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Divorce & Separation

New Jersey Divorce & Separation Lawyers

Separation and divorce can be as difficult as grieving the loss of a loved one. It is often a period that is marked by many changes in a person's life - financial, social, and psychological - and often includes difficult decisions about your life and your family. Burlington County divorce attorney Richard C. Klein, Esq., Chairman of Cooper Levenson's Family Law Practice Group and our experienced team of South Jersey divorce attorneys diligently represent our clients at this difficult time, advocating for their interests and protecting the welfare of their children. Before discussing with your spouse the terms of your separation or divorce, including a separation agreement or custody arrangement, contact our Cherry Hill office to consult with one of our South Jersey divorce lawyers.

Richard C. Klein: Reputable South Jersey Family Law Lawyer Assisting Clients in all Divorce Matters

Richard C. Klein, Esq., a renowned South Jersey family law attorney, has been helping families get through divorce for many years. He has over 30 years of experience and believes that an important component of representation for those going through a divorce in New Jersey is to have a solid understanding of the legal process and the issues that typically arise so the client will have a clear picture of the challenges associated with divorce.

Our Cherry Hill divorce lawyers handle all aspects of the divorce process including:

  • Separation
  • Property division / Equitable distribution of assets
  • Alimony/Spousal Support
  • Child custody
  • Visitation & Parenting time
  • Child support
  • Domestic Violence

Separation & Separation Agreements

Separation triggers financial rights and responsibilities for the couple in regards to both child support and alimony. However, there really is no formal proceeding to have a legal separation in New Jersey. Many times a couple may not want to argue about the grounds for divorce as fault grounds will not impact the ultimate financial decisions in the case. In New Jersey, spouses who have experienced differences in their relationship that have lasted for at least 6 months prior to filing and are "irreconcilable" can file for divorce under the "irreconcilable differences" section of the statute. In these cases, "legal separation" and a "separation agreement" between the spouses are appropriate and helpful.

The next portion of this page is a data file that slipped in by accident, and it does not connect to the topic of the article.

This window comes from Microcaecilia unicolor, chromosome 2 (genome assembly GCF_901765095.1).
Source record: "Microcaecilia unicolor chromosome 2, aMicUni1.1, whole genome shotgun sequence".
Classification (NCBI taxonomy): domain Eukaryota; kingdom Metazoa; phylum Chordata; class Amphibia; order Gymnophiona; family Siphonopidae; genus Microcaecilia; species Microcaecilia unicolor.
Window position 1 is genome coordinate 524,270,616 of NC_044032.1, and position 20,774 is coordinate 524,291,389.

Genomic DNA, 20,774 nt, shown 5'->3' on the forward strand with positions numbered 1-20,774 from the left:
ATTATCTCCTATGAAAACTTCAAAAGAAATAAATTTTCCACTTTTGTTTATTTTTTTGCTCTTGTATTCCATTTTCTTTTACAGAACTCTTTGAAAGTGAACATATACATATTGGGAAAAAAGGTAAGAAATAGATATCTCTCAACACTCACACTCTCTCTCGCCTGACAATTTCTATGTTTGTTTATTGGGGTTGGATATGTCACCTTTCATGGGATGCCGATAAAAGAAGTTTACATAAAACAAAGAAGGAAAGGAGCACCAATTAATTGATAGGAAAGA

A separation agreement covers the period of time from separation until divorce. It is a contract that outlines the terms of the couple's separation and is meant to resolve all issues relating to child custody and support, alimony, division of property, and debt liability. At the time of the legal separation, the debts and assets are usually "frozen" and allocated between each spouse. This means that each spouse is likely to be solely responsible for the debts they incur during the separation, and that neither spouse can dispose of marital assets during that time.

Since a properly executed separation agreement is a legally binding contract between spouses and because it is normally the first step in a divorce case, it is not to be taken lightly and without much consideration. We caution you that before you even begin negotiating a separation agreement with your spouse, consult with South Jersey divorce attorney, Richard C. Klein, to know your rights and responsibilities and to put yourself in the best possible position before proceeding to divorce.

Grounds for Divorce

In order to file for a New Jersey divorce, either spouse must have been a resident of the State for at least one year prior to the filing of the action. Under the New Jersey Divorce Statute, specifically N.J.S.A. 2A:34-2, there are nine grounds or causes to file for divorce. The three most popular grounds are irreconcilable differences, "no-fault" 18-month separation, and extreme cruelty.

Irreconcilable Differences

Spouses who have experienced differences in their relationship which have caused the breakdown of the marriage for a period of six months prior to filing and for which there is no reasonable prospect of reconciliation can file for divorce under the "irreconcilable differences" section of the statute. Under these grounds, the parties can file for a New Jersey divorce, while continuing to reside together.

"No-Fault" Separation

Separation is New Jersey's only no-fault ground for divorce. To qualify under as grounds for divorce, the parties must have lived separately, in different residences, for a period of at least 18 consecutive months and there must not be a reasonable expectation of reconciliation.